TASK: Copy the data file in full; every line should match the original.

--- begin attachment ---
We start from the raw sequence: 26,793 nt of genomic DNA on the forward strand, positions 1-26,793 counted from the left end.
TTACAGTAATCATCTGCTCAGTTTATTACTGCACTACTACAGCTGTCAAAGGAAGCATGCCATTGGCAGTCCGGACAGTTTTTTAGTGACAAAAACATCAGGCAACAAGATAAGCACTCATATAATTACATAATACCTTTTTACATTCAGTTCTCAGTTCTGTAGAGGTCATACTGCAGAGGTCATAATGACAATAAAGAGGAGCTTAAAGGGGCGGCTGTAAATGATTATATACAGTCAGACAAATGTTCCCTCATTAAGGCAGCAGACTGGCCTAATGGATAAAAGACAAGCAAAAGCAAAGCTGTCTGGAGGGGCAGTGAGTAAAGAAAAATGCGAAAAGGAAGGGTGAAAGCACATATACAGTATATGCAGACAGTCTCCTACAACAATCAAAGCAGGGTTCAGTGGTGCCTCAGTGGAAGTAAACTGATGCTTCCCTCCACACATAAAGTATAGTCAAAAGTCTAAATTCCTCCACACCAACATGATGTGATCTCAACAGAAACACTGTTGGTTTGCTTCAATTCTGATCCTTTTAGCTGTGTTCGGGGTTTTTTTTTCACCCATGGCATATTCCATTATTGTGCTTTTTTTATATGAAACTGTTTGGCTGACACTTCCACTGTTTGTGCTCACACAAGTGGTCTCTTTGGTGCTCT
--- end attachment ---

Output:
We start from the raw sequence: 26,793 nt of genomic DNA on the forward strand, positions 1-26,793 counted from the left end.
TTACAGTAATCATCTGCTCAGTTTATTACTGCACTACTACAGCTGTCAAAGGAAGCATGCCATTGGCAGTCCGGACAGTTTTTTAGTGACAAAAACATCAGGCAACAAGATAAGCACTCATATAATTACATAATACCTTTTTACATTCAGTTCTCAGTTCTGTAGAGGTCATACTGCAGAGGTCATAATGACAATAAAGAGGAGCTTAAAGGGGCGGCTGTAAATGATTATATACAGTCAGACAAATGTTCCCTCATTAAGGCAGCAGACTGGCCTAATGGATAAAAGACAAGCAAAAGCAAAGCTGTCTGGAGGGGCAGTGAGTAAAGAAAAATGCGAAAAGGAAGGGTGAAAGCACATATACAGTATATGCAGACAGTCTCCTACAACAATCAAAGCAGGGTTCAGTGGTGCCTCAGTGGAAGTAAACTGATGCTTCCCTCCACACATAAAGTATAGTCAAAAGTCTAAATTCCTCCACACCAACATGATGTGATCTCAACAGAAACACTGTTGGTTTGCTTCAATTCTGATCCTTTTAGCTGTGTTCGGGGTTTTTTTTTCACCCATGGCATATTCCATTATTGTGCTTTTTTTATATGAAACTGTTTGGCTGACACTTCCACTGTTTGTGCTCACACAAGTGGTCTCTTTGGTGCTCT